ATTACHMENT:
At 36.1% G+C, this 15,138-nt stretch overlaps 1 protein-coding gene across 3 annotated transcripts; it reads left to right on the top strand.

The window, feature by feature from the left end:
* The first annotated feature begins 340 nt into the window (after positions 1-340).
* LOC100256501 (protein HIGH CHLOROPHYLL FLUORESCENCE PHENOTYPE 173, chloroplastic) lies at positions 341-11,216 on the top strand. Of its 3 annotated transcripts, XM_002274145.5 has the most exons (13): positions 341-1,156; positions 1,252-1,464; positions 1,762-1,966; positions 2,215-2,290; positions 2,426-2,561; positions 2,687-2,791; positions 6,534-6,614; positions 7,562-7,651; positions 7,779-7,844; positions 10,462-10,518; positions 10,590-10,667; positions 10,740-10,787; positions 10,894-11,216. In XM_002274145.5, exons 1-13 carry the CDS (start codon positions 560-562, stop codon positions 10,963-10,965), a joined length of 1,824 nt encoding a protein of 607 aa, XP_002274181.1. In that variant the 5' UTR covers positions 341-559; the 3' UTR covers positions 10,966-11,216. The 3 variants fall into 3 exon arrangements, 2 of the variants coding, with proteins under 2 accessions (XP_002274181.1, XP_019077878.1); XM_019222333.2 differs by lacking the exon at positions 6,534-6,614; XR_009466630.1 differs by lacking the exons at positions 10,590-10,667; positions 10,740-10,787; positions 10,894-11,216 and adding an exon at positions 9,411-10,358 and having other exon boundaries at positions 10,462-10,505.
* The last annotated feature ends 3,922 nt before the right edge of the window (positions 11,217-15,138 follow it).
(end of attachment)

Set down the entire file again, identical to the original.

At 36.1% G+C, this 15,138-nt stretch overlaps 1 protein-coding gene across 3 annotated transcripts; it reads left to right on the top strand.

The window, feature by feature from the left end:
* The first annotated feature begins 340 nt into the window (after positions 1-340).
* LOC100256501 (protein HIGH CHLOROPHYLL FLUORESCENCE PHENOTYPE 173, chloroplastic) lies at positions 341-11,216 on the top strand. Of its 3 annotated transcripts, XM_002274145.5 has the most exons (13): positions 341-1,156; positions 1,252-1,464; positions 1,762-1,966; positions 2,215-2,290; positions 2,426-2,561; positions 2,687-2,791; positions 6,534-6,614; positions 7,562-7,651; positions 7,779-7,844; positions 10,462-10,518; positions 10,590-10,667; positions 10,740-10,787; positions 10,894-11,216. In XM_002274145.5, exons 1-13 carry the CDS (start codon positions 560-562, stop codon positions 10,963-10,965), a joined length of 1,824 nt encoding a protein of 607 aa, XP_002274181.1. In that variant the 5' UTR covers positions 341-559; the 3' UTR covers positions 10,966-11,216. The 3 variants fall into 3 exon arrangements, 2 of the variants coding, with proteins under 2 accessions (XP_002274181.1, XP_019077878.1); XM_019222333.2 differs by lacking the exon at positions 6,534-6,614; XR_009466630.1 differs by lacking the exons at positions 10,590-10,667; positions 10,740-10,787; positions 10,894-11,216 and adding an exon at positions 9,411-10,358 and having other exon boundaries at positions 10,462-10,505.
* The last annotated feature ends 3,922 nt before the right edge of the window (positions 11,217-15,138 follow it).